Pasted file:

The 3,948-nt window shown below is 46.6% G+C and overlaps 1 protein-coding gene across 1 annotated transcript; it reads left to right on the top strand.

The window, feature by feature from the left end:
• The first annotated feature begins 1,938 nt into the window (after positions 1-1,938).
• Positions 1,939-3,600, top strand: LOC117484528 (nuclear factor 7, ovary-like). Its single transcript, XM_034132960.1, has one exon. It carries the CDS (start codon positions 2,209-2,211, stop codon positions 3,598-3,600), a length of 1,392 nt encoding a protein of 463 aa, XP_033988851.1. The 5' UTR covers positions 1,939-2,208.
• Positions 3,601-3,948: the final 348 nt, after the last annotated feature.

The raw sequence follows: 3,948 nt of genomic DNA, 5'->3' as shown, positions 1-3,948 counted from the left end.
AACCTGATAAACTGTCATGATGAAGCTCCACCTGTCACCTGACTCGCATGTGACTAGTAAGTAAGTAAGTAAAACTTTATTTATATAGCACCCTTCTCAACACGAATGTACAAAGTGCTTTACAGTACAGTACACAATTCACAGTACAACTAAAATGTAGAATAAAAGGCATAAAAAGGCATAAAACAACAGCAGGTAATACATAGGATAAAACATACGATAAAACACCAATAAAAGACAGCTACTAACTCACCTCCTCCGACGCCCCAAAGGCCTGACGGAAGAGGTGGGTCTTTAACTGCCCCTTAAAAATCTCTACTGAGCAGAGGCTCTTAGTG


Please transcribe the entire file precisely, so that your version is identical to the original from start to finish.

The 3,948-nt window shown below is 46.6% G+C and overlaps 1 protein-coding gene across 1 annotated transcript; it reads left to right on the top strand.

The window, feature by feature from the left end:
• The first annotated feature begins 1,938 nt into the window (after positions 1-1,938).
• Positions 1,939-3,600, top strand: LOC117484528 (nuclear factor 7, ovary-like). Its single transcript, XM_034132960.1, has one exon. It carries the CDS (start codon positions 2,209-2,211, stop codon positions 3,598-3,600), a length of 1,392 nt encoding a protein of 463 aa, XP_033988851.1. The 5' UTR covers positions 1,939-2,208.
• Positions 3,601-3,948: the final 348 nt, after the last annotated feature.

The raw sequence follows: 3,948 nt of genomic DNA, 5'->3' as shown, positions 1-3,948 counted from the left end.
AACCTGATAAACTGTCATGATGAAGCTCCACCTGTCACCTGACTCGCATGTGACTAGTAAGTAAGTAAGTAAAACTTTATTTATATAGCACCCTTCTCAACACGAATGTACAAAGTGCTTTACAGTACAGTACACAATTCACAGTACAACTAAAATGTAGAATAAAAGGCATAAAAAGGCATAAAACAACAGCAGGTAATACATAGGATAAAACATACGATAAAACACCAATAAAAGACAGCTACTAACTCACCTCCTCCGACGCCCCAAAGGCCTGACGGAAGAGGTGGGTCTTTAACTGCCCCTTAAAAATCTCTACTGAGCAGAGGCTCTTAGTG